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Sex and the City: the right to a private life in the workplace

Just over a year ago, the High Court published its landmark decision in Beckwith v Solicitors Regulation Authority [2020] EWHC 3231 , which provided much needed guidance on the extent regulators could inquire into the private lives of those that they regulate.

In F v Solicitors Regulation Authority (1 November 2021)*, a trainee solicitor appealed against a decision by the Solicitors Regulation Authority (SRA) to ‘rebuke’ him based, inter alia, on the fact that the SRA had wrongly distinguished the judgment in Beckwith and hence sought to test the application of that judgment at the Solicitors Disciplinary Tribunal (SDT).

F had handed a Christmas card to another trainee solicitor ('KB') at their firm as they were leaving work which included the following words: “I had thought of getting you a moulded vibrator with custom ‘drizzle’ and ‘dollop’ functions, along with the Haribo, in order to give you a proper ‘buzz’ for Christmas. Personally, however, I thought you’d prefer the 3rd action - “face painting tsunami of vizz’. However, I thought that would be too outrageous even for me”. The trainee solicitor who received the card reported the matter to the firm and the firm reported the matter to the SRA although she did not provide evidence in the subsequent investigation. It was F's case that this type of conversation had been foreshadowed between them in flirtatious exchanges and, although reprehensible from a personal point of view, it was a private matter unrelated to work and hence SRA Principle 6 was not engaged.  Reliance was place on the dicta in the Beckwith judgment on the ECHR Article 8 (right to a private life) issue.

Following an investigation, the matter was referred to an Adjudicator at the SRA who found that the card placed F in breach of (then) Principle 6 – you must behave in a way that maintains the trust the public places in you and in the provision of legal services. Breach of integrity (then Principle 2) was not alleged against him. It was the Adjudicator’s decision to ‘rebuke’ him. A ‘rebuke’ is a sanction which can be imposed by the SRA without referral to the SDT.  An appeal against a decision by the SRA lies to the SDT under section 44E Solicitors Act 1974. The SDT has jurisdiction to interfere with a section 44D decision of an adjudicator in circumstances where it considers the decision to be either:

  • Wrong; or
  • Unjust because of a serious procedural or other irregularity.

Accordingly, the bar is a high one for any potential appellant upon whom the burden lies.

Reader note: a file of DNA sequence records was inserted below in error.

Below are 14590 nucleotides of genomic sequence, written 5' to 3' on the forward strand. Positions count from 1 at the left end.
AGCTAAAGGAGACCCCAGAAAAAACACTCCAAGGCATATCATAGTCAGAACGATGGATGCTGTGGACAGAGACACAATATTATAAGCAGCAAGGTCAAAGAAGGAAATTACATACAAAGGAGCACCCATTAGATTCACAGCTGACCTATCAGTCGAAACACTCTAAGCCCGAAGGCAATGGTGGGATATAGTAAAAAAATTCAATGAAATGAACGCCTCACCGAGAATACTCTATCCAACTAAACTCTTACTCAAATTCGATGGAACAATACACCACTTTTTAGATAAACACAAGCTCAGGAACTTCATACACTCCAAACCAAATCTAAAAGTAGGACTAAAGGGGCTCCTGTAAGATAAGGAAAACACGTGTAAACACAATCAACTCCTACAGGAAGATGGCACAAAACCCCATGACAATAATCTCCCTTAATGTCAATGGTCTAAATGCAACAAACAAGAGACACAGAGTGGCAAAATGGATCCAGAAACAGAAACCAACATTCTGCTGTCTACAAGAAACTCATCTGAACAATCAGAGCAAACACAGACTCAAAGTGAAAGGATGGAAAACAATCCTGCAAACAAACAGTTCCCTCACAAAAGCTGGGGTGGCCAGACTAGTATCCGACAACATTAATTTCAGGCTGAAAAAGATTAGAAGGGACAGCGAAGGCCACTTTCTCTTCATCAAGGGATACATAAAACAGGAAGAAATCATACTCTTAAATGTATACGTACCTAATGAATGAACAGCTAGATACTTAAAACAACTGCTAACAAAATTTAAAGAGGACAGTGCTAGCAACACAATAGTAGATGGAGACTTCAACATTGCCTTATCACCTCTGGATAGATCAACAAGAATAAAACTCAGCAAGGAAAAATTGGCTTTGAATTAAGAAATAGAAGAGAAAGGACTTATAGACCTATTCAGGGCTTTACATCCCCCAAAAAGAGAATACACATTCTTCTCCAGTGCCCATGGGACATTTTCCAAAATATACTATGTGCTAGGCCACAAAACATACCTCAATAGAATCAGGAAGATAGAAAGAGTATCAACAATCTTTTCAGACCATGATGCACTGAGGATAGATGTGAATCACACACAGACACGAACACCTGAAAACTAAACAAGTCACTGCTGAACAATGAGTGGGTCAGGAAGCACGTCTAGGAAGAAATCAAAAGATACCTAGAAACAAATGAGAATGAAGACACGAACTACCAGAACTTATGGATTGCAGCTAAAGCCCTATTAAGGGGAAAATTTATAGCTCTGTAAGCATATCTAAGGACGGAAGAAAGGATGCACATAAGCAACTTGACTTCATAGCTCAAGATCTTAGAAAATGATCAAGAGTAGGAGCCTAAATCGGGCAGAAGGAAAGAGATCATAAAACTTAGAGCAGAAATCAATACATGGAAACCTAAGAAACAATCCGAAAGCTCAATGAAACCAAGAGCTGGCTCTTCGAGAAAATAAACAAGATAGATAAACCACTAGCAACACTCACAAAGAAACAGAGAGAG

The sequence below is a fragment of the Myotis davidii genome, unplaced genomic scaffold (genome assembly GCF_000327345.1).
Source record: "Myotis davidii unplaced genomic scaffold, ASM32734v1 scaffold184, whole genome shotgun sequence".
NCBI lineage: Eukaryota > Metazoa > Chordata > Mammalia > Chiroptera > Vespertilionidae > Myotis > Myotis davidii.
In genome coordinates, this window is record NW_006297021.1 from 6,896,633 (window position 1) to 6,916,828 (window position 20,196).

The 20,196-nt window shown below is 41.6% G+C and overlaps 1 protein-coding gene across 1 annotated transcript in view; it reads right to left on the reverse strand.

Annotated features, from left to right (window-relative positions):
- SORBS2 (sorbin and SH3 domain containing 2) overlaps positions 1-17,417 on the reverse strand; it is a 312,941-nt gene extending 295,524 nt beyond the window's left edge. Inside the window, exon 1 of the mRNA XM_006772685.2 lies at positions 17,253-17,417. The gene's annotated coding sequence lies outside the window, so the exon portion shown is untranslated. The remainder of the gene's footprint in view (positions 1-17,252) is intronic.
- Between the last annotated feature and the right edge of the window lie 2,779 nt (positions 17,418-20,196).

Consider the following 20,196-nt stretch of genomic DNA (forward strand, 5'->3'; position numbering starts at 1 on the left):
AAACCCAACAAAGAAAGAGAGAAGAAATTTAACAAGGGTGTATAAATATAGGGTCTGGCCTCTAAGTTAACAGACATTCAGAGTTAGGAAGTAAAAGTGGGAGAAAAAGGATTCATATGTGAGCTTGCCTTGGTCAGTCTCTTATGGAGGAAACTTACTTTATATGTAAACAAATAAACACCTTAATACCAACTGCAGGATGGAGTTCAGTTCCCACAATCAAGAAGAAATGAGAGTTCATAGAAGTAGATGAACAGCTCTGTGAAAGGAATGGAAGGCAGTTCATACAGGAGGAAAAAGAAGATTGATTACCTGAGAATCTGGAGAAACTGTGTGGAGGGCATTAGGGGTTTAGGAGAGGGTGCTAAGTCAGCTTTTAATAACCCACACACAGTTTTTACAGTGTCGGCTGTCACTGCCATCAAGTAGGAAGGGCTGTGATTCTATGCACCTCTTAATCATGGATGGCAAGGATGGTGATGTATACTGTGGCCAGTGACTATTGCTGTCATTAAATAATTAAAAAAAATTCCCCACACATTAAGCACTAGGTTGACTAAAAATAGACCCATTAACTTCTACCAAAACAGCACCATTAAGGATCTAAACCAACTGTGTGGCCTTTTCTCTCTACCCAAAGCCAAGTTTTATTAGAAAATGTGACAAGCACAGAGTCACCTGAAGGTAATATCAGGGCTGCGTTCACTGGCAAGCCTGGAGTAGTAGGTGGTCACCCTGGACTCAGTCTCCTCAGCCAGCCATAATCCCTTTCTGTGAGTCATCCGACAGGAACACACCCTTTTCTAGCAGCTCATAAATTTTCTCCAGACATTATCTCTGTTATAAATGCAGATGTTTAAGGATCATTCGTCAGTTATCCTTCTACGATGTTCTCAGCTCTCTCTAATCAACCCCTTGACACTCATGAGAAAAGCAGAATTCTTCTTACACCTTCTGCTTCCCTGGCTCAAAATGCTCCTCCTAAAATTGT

The important aspect of the ruling by the Adjudicator was as follows:-

“6.15 ….I am satisfied that [F]'s conduct was in relation to his activities carried out in the office, then this means that [F] needed to meet Principle 6.” “6.16 [F] seeks to rely on the decisions in Beckwith v Solicitors Regulation Authority and other case law as authority to find that he did not breach Principle 6. Beckwith was concerned with Principle 6 in circumstances where the solicitor was acting outside of practice”.

The SDT decided that the decision of the Adjudicator was wrong and quashed the decision to rebuke F. It found that the focus of the Adjudicator on the location/geography of the incident placed it on an “incorrect footing”.

The SDT ruled that Beckwith “required an analysis on behalf of the Adjudicator as to whether Principle 6 was engaged in this case, by considering the substance of the events, and considering whether as a result Principle 6 was engaged. This was a substantive analysis that could not be satisfied by a decision of regulatory engagement based on location of event, rather than whether Principle 6 applied to the facts”.

The judgment continued: “The ‘and’ in Principle 6 linked public trust with the provision of legal services. In [the Adjudicator’s] decision there was nothing to suggest that [she] had considered whether there was evidence which linked the Appellant’s giving of the Christmas card, to the provision of legal services, as required by Principle 6…Given that the Beckwith case clearly stated that an analysis of conduct needed to focus on identified breaches of obligations set out in the handbook, and given that reliance on Principle 6 was the only basis for the case against the Appellant, the Tribunal considered that as a matter of law, the requirements of the Beckwith dicta were not satisfied”.


The judgment is an important recognition that relationships between colleagues at work can retain their privacy provided they are not characterised by criminality (harassment or abuse) or any element of abuse of power. Importantly, in this case the SRA had conceded that no offences had been committed. Thus, whilst F's conduct was reprehensible from a personal point of view, which he readily admitted, the communications were private and the SRA had no jurisdiction to intervene. It is probably important to recognise that had F held a position of responsibility over KB then the balance of convenience may have weighed against him.


*The name of the respondent in these proceedings has been anonymised at their request.

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Articles are intended as an introduction to the topic and do not constitute legal advice.